Music Supervisor Nora Felder Breaks Down The Sound of “Californication”



The effortless cool and relentless self-destructiveness exuded by Californication’s Hank Moody portray a nostalgic tribute to the “bad guys” of rock n’ roll, the devastatingly disheveled characters behind Hedi Slimane’s lens. Coming into its seventh and final season, Californication is a tangle of razor sharp wit, ill-fated quests for whatever it is that’s left to conquer at two in the morning, and a pointedly on-cue music selection. The show’s featured the classics—Rolling Stones, The Kills, Bob Dylan, along with lesser known names, such as John Neal or Queens of Dogtown, a fictional band fronted by Zoë Kravitz.  The music that frames the narrative of a whisky-drinking writer who drives a 1990 Porsche Cabriolet with one smashed headlight is just what you might expect; killer. Life+Times caught up with Nora Felder, the music supervisor for Californication, to find out what the job description really entails, what we can expect from the final season, and what she’s listening to these days.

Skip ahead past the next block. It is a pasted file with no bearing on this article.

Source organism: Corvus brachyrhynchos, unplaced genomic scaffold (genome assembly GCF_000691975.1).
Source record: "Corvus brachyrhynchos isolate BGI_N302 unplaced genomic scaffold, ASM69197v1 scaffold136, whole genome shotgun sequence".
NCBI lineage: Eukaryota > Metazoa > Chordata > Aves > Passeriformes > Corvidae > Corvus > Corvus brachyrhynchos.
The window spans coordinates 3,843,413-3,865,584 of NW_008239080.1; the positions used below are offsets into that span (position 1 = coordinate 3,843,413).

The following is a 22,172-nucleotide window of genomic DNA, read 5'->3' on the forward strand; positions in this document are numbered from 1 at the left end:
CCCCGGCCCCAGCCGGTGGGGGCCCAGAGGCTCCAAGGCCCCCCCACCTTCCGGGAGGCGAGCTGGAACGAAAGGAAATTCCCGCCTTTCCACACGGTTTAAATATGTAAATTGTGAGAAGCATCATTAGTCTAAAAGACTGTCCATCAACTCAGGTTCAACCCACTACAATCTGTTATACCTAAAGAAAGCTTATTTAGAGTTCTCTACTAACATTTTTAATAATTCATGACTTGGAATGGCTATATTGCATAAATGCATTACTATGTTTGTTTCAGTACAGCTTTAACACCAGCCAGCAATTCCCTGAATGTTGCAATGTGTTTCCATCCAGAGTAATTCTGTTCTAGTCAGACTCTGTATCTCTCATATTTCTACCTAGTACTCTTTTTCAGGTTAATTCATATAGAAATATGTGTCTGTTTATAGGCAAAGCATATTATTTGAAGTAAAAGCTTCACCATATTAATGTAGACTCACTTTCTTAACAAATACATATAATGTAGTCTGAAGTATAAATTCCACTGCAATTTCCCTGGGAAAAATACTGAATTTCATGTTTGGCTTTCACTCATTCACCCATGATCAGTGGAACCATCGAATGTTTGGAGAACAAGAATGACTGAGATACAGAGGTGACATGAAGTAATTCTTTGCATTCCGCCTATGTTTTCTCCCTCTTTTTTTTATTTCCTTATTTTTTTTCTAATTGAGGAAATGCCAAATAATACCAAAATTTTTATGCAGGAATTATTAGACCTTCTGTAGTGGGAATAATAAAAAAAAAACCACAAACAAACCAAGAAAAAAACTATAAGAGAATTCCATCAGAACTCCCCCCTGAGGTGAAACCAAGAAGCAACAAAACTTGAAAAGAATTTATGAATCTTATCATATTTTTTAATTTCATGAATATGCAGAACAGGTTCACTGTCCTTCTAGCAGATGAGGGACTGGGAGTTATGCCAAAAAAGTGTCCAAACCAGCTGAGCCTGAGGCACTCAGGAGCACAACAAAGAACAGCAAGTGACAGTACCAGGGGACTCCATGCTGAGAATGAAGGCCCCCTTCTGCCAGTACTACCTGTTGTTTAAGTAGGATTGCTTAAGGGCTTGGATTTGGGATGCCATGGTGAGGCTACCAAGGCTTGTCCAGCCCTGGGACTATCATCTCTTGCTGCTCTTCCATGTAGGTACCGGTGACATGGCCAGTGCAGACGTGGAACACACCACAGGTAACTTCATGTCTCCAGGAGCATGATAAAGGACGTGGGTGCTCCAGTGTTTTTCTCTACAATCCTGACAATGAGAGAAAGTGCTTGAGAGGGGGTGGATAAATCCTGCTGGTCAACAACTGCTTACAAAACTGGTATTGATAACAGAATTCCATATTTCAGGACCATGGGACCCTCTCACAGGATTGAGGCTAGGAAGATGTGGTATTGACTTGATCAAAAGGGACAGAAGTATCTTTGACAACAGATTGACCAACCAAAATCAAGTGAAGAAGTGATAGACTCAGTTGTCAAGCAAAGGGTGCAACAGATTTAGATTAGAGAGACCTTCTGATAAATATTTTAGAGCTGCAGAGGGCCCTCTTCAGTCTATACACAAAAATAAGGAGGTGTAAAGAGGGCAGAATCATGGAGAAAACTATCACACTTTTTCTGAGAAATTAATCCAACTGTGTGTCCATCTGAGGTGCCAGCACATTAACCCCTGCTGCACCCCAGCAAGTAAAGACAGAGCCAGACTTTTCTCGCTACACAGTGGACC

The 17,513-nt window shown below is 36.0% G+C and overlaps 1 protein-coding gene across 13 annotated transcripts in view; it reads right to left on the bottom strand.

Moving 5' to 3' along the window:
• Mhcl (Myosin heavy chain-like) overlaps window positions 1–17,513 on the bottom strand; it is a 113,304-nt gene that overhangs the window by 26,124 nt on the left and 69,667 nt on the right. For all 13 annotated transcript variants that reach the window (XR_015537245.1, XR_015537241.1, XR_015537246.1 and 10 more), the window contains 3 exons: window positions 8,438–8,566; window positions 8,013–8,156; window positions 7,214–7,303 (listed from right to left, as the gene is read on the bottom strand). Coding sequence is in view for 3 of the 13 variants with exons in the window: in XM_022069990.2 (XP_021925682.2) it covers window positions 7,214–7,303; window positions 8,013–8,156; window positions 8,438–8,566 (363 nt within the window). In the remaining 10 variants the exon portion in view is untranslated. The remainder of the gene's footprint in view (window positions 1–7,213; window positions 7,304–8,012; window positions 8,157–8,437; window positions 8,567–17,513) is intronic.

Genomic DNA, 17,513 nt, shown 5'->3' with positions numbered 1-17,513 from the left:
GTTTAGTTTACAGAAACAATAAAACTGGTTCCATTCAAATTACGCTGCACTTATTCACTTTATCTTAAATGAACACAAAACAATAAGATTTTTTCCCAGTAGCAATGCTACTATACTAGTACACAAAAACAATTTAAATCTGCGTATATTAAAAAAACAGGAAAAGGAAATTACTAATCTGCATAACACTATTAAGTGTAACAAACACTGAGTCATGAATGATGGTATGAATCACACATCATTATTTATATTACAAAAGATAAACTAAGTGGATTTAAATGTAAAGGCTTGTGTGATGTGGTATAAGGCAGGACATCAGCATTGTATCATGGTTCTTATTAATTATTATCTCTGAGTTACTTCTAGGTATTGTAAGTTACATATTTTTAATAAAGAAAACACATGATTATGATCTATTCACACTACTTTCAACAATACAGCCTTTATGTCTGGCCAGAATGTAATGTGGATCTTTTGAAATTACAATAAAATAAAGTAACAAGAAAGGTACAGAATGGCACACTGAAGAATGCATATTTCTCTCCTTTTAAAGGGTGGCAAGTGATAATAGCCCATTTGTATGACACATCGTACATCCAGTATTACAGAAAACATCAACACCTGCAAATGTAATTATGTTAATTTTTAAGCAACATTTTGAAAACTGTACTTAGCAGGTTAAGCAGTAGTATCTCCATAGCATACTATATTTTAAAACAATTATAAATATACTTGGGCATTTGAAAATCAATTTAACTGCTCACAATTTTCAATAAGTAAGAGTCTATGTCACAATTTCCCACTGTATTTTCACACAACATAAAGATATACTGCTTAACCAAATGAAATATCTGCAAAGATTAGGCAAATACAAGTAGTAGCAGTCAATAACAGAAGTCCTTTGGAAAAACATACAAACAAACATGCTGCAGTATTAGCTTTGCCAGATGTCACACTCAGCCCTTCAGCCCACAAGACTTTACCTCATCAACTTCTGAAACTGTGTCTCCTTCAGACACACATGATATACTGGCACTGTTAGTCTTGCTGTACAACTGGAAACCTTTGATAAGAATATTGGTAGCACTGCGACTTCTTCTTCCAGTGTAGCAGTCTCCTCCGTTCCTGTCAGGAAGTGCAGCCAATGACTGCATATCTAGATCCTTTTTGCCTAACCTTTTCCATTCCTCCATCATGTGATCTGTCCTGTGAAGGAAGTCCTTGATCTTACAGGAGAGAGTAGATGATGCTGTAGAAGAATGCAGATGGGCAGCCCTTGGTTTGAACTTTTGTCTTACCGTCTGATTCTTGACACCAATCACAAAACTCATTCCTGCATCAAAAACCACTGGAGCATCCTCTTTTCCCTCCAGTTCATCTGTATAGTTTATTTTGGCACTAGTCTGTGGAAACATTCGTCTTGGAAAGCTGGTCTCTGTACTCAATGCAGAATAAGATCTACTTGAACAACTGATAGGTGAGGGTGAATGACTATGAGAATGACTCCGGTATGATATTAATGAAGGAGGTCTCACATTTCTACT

Life+Times: How did you get into this industry?
Nora Felder:
I have always been a music lover, and so when I moved to New York City, I got into working as an assistant a very well-known music produce named Phil Ramone. Within a couple of years it had moved pretty quickly from there, and I became the vice president of his production company. I did that for a few years, and then I ended up segueing out to Los Angeles, always being very good with zeroing in with songs. I think it was a natural progression from working with artists and various aspects of music production to then venturing into music supervision. It happened very organically: one thing led to another, someone introduced me to a music supervisor, we decided to work together, and the general idea was for me to come in and learn the ropes—and then quickly segue into forming a partnership and do some of it myself. I picked it up pretty quickly, and within a couple of years I started doing it on my own—and the rest is history.